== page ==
Are we pro-active enough?

Are we proactive enough?

South Africa is in crisis in almost every corner, …especially the economy.  So what are we waiting for?

We South Africans are all guilty of waiting till something adverse happens before we take action.  We are often not pro-active.  Rather we react after the event.  We know a customer who recently thought R3000 was too much to spend on upgrading his alarm defences.  A few months later, his wife was beaten in an aggravated burglary.  Then he happily spend R32k on security upgrades!

Why is this so?  Perhaps the cost of taking preventative action is higher than we expected?  Perhaps we think that negative things only happen to others?  Whatever the reason, crime statistics and trends in our country, especially in rural and wealthy areas, are rising despite the efforts of many.

Recently-released Crime Statistics show that crime rates, especially with aggravated assault and theft have risen every year for three years.

The period of tenure under police Commissioner Riah Phiyega shows alarming increases in rates of aggravated robbery.  She has been a complete disaster.

Residential robbery, business robbery and carjacking are the most concerning upward crime trends since 1994.  It is suggested that due to improved security measures, criminals are now turning to armed assaults.  So robberies are getting more dangerous.

Our murder rate ranks alongside Colombia and El Salvador, both of which are experiencing low-intensity civil wars.  We are amongst the worst in the world.  Our murder rate is 30 times greater than countries such as Ireland or Australia!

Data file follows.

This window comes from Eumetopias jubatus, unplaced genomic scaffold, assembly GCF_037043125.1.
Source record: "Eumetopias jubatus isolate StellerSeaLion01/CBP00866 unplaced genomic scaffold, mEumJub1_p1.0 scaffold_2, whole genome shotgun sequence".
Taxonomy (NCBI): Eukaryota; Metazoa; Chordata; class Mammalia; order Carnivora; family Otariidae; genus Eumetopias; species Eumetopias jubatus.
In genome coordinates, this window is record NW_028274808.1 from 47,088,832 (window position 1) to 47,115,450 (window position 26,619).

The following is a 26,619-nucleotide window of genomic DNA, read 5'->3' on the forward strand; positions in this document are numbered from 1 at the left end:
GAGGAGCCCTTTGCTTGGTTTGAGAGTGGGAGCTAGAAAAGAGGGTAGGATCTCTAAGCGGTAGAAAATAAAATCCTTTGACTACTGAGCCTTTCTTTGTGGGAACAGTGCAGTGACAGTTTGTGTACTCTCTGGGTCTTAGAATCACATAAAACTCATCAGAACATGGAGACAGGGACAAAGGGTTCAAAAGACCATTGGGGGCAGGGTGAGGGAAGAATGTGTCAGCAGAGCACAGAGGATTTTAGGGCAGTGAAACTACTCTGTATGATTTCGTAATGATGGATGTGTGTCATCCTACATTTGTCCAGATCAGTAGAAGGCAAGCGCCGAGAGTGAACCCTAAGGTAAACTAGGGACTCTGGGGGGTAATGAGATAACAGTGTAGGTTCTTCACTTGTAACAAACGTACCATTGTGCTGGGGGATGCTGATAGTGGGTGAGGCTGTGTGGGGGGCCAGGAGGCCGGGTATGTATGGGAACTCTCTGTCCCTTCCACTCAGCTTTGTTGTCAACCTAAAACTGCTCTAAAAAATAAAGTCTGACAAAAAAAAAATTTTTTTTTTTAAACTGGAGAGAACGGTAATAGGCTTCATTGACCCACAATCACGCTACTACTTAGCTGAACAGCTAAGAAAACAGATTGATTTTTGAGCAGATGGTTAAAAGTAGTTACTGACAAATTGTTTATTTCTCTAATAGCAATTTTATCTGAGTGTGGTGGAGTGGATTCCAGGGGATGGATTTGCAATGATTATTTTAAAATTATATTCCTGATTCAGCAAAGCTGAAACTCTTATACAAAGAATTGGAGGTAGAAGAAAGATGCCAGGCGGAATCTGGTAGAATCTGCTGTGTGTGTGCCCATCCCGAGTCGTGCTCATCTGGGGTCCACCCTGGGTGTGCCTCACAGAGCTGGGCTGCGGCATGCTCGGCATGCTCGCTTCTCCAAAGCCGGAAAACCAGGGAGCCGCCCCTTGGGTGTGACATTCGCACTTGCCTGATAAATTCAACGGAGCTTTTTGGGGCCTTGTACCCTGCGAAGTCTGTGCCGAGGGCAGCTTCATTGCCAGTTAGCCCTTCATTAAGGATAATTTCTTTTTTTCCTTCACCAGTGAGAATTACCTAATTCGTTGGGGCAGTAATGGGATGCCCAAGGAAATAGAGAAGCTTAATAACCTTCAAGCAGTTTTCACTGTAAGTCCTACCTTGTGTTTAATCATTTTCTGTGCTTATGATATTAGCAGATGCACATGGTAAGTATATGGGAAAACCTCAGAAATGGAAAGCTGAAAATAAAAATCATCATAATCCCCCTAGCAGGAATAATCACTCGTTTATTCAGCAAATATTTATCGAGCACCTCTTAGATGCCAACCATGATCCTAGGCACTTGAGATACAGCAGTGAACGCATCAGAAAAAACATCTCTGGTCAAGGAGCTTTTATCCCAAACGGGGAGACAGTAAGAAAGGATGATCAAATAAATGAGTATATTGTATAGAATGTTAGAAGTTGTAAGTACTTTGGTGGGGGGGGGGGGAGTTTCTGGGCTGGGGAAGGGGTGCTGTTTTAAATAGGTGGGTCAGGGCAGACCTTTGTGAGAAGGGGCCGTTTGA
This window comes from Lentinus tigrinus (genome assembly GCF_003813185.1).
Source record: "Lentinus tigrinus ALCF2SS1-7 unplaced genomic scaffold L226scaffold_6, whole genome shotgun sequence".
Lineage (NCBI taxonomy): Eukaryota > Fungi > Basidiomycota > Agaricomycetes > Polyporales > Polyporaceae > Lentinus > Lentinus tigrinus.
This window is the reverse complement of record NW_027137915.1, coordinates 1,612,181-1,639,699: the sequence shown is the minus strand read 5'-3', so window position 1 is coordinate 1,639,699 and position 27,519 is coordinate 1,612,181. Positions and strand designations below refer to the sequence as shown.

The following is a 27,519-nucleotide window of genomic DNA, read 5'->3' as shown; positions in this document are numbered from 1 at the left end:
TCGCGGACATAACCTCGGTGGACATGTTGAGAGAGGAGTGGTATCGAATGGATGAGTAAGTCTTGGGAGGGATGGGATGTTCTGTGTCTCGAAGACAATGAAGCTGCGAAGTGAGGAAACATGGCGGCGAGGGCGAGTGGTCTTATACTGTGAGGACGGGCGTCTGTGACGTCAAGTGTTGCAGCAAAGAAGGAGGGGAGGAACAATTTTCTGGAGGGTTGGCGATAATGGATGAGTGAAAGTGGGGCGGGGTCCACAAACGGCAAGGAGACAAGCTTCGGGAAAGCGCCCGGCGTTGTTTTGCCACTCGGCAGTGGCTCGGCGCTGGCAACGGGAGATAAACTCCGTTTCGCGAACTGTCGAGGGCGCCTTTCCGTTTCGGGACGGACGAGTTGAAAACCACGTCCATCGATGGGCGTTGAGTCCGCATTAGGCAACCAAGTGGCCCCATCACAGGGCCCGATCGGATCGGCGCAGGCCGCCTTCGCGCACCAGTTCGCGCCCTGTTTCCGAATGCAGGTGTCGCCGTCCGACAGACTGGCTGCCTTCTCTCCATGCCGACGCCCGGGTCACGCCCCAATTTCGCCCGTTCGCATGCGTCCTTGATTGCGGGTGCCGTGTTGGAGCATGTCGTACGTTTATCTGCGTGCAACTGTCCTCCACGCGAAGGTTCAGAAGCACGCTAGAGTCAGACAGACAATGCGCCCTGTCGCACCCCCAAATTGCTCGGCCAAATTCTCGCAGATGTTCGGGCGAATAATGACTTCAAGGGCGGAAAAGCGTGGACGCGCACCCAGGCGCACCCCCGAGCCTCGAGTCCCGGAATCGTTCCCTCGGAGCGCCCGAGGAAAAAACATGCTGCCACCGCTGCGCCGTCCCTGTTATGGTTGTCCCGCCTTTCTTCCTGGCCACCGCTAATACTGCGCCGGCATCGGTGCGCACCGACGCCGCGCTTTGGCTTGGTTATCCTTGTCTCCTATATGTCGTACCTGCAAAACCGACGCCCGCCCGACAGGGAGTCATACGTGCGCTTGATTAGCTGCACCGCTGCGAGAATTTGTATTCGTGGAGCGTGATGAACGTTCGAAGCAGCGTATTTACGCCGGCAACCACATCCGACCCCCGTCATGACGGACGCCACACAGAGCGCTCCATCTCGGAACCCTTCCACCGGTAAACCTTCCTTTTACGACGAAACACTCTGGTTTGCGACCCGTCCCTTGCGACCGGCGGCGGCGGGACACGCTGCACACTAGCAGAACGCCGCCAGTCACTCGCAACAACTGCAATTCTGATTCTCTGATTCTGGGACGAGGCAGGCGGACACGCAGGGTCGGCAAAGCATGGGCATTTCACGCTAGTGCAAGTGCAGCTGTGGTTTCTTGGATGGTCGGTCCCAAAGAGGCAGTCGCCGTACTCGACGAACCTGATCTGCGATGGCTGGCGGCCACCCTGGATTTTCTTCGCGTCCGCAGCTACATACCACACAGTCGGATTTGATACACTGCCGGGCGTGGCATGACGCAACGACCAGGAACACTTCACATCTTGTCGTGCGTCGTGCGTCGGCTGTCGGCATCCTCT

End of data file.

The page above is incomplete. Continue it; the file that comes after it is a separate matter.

The problem is that in South Africa there are many millions of “Have-nots”.  Some statisticians say there are 10m un-employed in SA.  That is a staggering number of people trying to survive and feed their families.  Naturally this desperation will feed into aggression, drugs, gangs and theft.

Private security firms and being forced to step in where the police are not able.  There are now more than 3 times the number of registered private security officers compared with actual police officers.  In 1997 the figures were roughly equal.  What does this tell us? …Basically we have to make our own arrangements.

Some have likened the situation to a state of war.  Whether this is completely accurate or not, the fact remains that many of us in rural areas and on South Africa’s farms, are under siege.  Almost every institution and Parastatal is in deep trouble.  The economy is in crisis.  Corruption is robbing the economy on a grand scale.  Not many people think things will get better any time soon.

Students, Unions and the EFF are emerging as strong destabilising forces for change.  In the meantime business needs to survive, farm production and food security need to be maintained.  Security must be well managed.

We must all work together.  We are all in this together.

In any intruder incident, we MUST remain in control and we must use all the technology and expertise at our disposal.

Crime Stop’s technology and advice, properly used, will help give you peace of mind and help you be in control in the event of an emergency.

We have solutions that offer non-lethal but serious deterrents, for protection of farms, schools, homes, factories and even motorists.

Don’t wait to take action. Prepare your safe environment now.

Contact for more information.

Regards Security Sam

(Thanks to SA Institute of Race Relations for some data.)

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